Recently, Paul Tough released a new book about non-cognitive skills (link to a highly-recommended This American Life episode where Tough discusses the book). Tough emphasizes the importance of things like grit, the ability to deal with setbacks, the ability to postpone gratification (whose importance can be seen in the remarkable Stanford Marshmallow Experiment), curiosity, self-confidence, and so forth. The book is meant to present a new view of education: that, like KIPP schools, we must focus on teaching kids these essential skills for success. It also emphasizes that kids generally have to learn these skills quite early.
There was also recently a New York Times story about admissions for the specialized high schools, emphasizing the word gap: that kids with higher socioeconomic status just plain hear a lot more words growing up. Like any social science experiment, it’s hard to formally establish a causal link, but it’s intuitively clear that a word gap would impact their vocabulary, comprehension, and communication skills from kindergarten on up.
In E.D. Hirsch’s review of Tough’s Book in Education Next, Hirsch emphasizes that Tough has only part of the story. He says that vocabulary—and also basic information (such as if a student can locate Africa on the map)—is the major determinant of a student’s outcomes.
Everyone agrees that good early education is essential. Many kids do start kindergarten well behind their peers. They’re behind in reading and math. Even in early childhood, there’s an illusory IQ gap (I say “illusory” because it becomes smaller when adopted students from low-income backgrounds are raised in more affluent homes). Underserved students do worse in school and often act out more. In the end, they have just an 8% graduation rate from college. (Compared to the population at large, an also-depressing 33%.)
So what should we teach kids? Should we teach them non-cognitive skills, or should we focus on building their vocabulary? Is the bigger challenge that underserved students have few non-cognitive skills, or less basic knowledge? What are the raw materials that allow students to learn better later?
Tough’s answer is to focus on non-cognitive skills. The New York Times editorial seems to suggest just the opposite: focus on building vocabulary. Hirsch would add that we must focus on cultural literacy, which enables communication and further learning.
A better answer, though, is obvious: the “all of the above” strategy. There’s evidence that all of these kinds of early learning are important, and so we should design early experiences that develop all of them, either through direct work with students or through parent education, like what Geoffrey Canada does with the Harlem Children’s Zone’s Baby College (another great This American Life episode).
I claim, further, that this whole argument is a red herring. The best way to teach both non-cognitive skills and basic knowledge is to do both at once. In fact, I’ve never seen a content-less effort to build skills succeed. You learn to study hard by studying something hard. You learn to solve hard problems by tackling a real problem—but real problems require serious background knowledge. In other words, these different skills are not in conflict at all. They are best taught together, with conscious awareness of all the elements that are being incorporated into a curriculum or program. You still need a rich environment to impart simple facts that do not come from traditional studying: the location of Africa or a large vocabulary. But beyond that, deep material learning should be paired with skills building, and any other way is a major failure of education.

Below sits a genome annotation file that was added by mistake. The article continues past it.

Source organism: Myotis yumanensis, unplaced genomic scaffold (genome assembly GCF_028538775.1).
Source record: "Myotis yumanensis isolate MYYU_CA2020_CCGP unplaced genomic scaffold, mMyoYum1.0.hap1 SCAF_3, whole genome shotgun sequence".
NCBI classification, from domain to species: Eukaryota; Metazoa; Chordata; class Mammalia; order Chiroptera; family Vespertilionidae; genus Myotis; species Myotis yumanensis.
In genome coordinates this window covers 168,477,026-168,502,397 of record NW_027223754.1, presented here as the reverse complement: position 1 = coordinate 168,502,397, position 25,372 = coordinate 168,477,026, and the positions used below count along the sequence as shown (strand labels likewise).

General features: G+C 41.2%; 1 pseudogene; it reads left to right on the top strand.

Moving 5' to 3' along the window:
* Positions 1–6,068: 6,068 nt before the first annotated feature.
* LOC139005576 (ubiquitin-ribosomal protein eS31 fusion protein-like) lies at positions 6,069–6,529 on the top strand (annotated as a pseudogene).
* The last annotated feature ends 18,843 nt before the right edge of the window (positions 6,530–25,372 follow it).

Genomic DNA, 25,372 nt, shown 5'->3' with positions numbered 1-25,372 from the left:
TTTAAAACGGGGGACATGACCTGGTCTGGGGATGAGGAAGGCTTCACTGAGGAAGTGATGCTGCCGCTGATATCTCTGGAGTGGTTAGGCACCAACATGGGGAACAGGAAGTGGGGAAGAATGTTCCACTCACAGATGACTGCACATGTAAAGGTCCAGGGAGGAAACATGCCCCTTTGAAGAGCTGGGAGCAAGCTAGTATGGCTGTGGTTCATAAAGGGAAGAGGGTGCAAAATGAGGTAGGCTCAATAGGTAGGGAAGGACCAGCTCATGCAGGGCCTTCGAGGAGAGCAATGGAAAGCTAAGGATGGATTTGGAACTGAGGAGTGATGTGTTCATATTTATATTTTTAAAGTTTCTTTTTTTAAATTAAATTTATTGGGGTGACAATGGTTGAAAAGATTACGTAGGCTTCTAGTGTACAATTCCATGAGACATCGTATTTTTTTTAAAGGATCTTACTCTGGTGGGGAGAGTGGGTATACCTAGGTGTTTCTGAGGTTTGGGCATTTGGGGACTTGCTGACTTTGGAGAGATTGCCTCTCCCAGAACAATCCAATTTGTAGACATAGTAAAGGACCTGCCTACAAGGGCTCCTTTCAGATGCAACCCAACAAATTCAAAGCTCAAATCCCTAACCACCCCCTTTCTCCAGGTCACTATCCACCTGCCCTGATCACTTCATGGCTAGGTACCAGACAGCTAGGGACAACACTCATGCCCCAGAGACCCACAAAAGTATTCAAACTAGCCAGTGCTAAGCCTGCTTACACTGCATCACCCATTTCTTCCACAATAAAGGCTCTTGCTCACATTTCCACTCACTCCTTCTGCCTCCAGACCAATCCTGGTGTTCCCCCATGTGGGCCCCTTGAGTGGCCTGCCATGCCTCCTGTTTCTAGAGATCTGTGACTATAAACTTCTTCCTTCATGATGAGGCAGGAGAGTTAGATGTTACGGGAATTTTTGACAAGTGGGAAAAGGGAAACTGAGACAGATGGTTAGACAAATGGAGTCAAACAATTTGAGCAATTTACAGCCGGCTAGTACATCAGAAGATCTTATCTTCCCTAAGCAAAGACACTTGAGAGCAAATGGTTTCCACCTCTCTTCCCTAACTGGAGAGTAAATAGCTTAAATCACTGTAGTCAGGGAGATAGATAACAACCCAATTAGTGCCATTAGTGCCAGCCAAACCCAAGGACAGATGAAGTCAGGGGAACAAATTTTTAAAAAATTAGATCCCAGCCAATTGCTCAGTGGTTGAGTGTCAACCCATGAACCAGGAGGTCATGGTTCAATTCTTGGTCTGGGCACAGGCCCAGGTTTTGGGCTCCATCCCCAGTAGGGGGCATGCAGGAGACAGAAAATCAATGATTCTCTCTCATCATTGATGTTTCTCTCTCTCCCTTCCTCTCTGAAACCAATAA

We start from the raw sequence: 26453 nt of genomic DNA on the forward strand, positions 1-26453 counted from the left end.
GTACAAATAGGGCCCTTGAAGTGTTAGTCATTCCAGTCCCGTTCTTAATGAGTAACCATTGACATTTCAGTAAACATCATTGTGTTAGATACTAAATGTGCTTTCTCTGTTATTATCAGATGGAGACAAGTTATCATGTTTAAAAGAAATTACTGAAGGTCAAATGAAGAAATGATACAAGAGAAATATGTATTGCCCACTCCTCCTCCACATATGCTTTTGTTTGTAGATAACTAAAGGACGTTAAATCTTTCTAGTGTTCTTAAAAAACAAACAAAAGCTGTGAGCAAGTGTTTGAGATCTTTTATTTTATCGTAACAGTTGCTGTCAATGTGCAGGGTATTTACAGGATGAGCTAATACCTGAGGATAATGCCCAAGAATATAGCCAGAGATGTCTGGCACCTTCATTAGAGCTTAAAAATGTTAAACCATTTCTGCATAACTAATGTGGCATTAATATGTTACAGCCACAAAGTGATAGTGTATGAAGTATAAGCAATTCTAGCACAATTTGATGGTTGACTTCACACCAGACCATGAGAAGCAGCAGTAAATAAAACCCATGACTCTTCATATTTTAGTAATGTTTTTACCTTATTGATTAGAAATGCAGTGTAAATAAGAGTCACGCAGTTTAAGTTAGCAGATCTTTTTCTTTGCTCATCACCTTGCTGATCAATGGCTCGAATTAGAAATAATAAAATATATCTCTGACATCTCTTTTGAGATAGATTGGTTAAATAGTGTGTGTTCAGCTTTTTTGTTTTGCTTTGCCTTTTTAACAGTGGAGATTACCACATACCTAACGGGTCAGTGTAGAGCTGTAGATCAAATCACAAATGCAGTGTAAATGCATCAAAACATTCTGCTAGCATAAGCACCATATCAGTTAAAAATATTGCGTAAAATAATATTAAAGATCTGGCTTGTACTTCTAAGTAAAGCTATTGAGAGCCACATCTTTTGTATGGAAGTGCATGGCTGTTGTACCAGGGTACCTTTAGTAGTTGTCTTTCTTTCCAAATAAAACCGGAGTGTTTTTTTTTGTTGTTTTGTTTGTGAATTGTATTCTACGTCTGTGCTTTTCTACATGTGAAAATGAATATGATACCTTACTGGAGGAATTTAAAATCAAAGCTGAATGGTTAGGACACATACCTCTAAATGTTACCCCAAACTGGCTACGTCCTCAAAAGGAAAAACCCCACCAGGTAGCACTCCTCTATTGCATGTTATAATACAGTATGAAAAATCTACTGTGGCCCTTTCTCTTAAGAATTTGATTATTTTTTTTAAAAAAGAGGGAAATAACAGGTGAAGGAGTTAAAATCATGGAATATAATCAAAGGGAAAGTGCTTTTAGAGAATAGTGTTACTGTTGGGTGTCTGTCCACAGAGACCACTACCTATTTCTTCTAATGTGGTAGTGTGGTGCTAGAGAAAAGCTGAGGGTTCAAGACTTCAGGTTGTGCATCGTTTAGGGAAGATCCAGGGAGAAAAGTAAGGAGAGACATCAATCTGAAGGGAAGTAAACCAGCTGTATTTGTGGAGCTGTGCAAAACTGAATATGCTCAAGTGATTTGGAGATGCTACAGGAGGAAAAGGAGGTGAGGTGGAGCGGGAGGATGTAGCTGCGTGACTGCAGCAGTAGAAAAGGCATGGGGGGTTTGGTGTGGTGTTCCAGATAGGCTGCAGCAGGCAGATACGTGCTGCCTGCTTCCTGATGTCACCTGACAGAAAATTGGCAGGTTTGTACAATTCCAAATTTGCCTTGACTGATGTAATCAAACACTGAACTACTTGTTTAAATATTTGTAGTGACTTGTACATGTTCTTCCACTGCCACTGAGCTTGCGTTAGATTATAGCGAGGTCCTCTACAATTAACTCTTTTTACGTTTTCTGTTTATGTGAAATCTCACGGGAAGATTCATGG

A real education requires learning facts and learning skills to learn more facts. While it is possible to design a class that teaches facts without teaching skills to learn more facts, it’s dumb and it doesn’t work in the long term except for a select few students who pick up the necessary skills. Cognitive and non-cognitive skills must come together, and by putting them together in a conscious way we will develop the strongest educational experiences for students.
3 thoughts on “What should we teach young students?”
Great post! I agree that both non-cognitive skills and basic knowledge are important; however, there is a lot of experimentation going on in schools, mostly via mandate (Common Core Standards come to mind….but I kind of like most of them). Every new research study causes an uproar. Research is fine….but working with real teachers and real students is better. As an aside, rote memorization is often criticized, but it does help build a student’s self-confidence. When kids are confident, they tend to want to pursue learning. I also don’t think that everyone needs to end up in college: we also need mechanics, hair stylists, and butchers. Is it wrong to not have a college degree? We need to promote learning, not just getting a piece of paper.
Right on — rote memorization can definitely inspire confidence, and provide bedrock knowledge for the future. Like anything, it has to be done in moderation: you need to make sure that students still understand how and why things work, and see their rote knowledge put into practice usefully. I think I would use rote memorization rarely, but there are places where you want it.
I also agree that we should enable students to pursue vocational training, but we need to be careful here too. We don’t want to see students losing mobility because there isn’t enough push to aim higher. I also really want to make sure that kids get critical thinking skills, and high school doesn’t do that now. Then again, college might not either.